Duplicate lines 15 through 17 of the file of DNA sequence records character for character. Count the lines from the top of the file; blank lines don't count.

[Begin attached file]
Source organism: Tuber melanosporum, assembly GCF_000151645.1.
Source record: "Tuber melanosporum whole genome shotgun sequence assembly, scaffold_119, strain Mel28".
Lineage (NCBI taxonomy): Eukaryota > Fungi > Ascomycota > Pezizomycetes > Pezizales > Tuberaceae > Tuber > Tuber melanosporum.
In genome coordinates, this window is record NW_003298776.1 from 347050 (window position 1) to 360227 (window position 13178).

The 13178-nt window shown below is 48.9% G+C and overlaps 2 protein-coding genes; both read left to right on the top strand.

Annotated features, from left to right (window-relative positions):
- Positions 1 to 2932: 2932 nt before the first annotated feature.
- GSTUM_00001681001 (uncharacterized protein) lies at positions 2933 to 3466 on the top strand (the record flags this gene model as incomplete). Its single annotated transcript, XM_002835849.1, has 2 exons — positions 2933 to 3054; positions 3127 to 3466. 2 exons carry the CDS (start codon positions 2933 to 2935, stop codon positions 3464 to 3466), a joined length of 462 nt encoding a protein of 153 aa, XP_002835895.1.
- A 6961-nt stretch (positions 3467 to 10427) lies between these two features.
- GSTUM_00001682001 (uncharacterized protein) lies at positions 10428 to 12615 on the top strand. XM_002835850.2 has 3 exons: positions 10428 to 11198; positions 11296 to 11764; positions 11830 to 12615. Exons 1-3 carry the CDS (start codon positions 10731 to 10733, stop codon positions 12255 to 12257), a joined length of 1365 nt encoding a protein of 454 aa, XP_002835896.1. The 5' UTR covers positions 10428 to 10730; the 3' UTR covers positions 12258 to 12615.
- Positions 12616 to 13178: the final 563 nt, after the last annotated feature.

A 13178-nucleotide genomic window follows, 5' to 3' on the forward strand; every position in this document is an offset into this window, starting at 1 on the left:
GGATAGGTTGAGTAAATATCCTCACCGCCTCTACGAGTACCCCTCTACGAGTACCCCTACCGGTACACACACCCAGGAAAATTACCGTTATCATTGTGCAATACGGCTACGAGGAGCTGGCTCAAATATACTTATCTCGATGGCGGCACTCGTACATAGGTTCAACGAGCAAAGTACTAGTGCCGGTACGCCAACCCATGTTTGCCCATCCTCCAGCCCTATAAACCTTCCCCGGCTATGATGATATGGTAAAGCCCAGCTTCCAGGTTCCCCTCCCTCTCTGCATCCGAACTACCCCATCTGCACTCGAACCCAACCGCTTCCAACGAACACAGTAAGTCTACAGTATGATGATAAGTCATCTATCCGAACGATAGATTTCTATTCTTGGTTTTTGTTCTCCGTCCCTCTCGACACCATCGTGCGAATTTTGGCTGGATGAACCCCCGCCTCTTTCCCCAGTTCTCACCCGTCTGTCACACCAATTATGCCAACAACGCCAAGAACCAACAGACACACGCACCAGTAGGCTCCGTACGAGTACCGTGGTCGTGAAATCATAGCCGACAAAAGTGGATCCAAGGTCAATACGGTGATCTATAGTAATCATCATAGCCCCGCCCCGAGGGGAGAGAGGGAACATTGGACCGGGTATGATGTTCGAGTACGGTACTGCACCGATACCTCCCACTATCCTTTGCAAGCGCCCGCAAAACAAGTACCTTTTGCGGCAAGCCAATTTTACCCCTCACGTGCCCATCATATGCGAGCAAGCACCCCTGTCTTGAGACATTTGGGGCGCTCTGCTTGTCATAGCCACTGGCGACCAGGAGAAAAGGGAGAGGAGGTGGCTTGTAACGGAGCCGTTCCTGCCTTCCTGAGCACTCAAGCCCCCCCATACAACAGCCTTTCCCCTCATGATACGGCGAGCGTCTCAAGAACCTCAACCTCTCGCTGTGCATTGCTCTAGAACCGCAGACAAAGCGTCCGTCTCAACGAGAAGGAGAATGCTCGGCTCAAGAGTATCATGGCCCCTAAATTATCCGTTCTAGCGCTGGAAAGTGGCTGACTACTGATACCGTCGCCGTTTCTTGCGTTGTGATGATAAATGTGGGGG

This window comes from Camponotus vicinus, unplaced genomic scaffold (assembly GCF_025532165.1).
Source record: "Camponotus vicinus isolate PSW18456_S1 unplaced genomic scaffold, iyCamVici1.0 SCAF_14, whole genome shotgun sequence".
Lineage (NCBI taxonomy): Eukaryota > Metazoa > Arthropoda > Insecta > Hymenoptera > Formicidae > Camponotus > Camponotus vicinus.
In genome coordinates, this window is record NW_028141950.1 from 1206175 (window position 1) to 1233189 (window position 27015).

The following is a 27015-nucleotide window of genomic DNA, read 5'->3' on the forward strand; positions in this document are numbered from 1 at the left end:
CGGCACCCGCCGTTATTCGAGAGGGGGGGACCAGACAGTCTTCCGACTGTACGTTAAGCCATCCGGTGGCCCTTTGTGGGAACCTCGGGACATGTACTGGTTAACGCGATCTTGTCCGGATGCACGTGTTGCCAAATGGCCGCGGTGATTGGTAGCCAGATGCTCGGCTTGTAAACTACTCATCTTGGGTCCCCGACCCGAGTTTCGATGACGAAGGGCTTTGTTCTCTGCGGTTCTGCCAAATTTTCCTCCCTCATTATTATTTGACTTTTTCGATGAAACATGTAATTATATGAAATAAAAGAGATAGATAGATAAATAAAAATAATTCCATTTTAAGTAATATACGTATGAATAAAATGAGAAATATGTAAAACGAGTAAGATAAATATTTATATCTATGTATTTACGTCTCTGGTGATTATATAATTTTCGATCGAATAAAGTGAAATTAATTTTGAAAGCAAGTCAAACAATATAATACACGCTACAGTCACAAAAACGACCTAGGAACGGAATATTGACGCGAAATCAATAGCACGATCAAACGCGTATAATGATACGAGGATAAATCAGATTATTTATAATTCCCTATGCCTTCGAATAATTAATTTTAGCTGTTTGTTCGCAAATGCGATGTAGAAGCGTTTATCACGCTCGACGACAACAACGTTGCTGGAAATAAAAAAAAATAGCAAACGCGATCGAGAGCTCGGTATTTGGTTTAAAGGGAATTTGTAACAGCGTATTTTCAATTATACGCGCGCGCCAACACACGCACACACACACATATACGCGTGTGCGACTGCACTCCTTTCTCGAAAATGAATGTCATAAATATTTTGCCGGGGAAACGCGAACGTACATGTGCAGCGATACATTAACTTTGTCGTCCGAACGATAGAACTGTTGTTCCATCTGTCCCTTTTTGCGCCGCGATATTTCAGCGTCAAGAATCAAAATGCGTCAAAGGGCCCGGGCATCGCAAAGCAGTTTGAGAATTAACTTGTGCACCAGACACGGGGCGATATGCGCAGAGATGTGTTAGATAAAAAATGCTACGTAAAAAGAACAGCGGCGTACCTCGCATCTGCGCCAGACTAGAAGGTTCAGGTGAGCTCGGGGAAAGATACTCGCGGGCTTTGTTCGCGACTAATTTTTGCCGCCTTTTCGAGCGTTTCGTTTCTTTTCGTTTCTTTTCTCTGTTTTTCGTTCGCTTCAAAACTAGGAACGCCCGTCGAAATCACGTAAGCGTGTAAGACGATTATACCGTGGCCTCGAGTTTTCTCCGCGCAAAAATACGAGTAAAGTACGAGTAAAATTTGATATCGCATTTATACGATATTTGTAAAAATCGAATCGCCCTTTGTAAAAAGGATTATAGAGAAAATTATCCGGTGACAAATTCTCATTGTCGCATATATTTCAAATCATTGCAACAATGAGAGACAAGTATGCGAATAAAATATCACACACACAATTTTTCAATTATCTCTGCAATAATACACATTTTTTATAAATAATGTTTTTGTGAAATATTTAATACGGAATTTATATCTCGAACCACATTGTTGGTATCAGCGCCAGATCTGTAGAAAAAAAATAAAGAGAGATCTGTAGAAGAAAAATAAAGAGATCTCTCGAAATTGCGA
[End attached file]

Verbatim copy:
Source record: "Camponotus vicinus isolate PSW18456_S1 unplaced genomic scaffold, iyCamVici1.0 SCAF_14, whole genome shotgun sequence".
Lineage (NCBI taxonomy): Eukaryota > Metazoa > Arthropoda > Insecta > Hymenoptera > Formicidae > Camponotus > Camponotus vicinus.
In genome coordinates, this window is record NW_028141950.1 from 1206175 (window position 1) to 1233189 (window position 27015).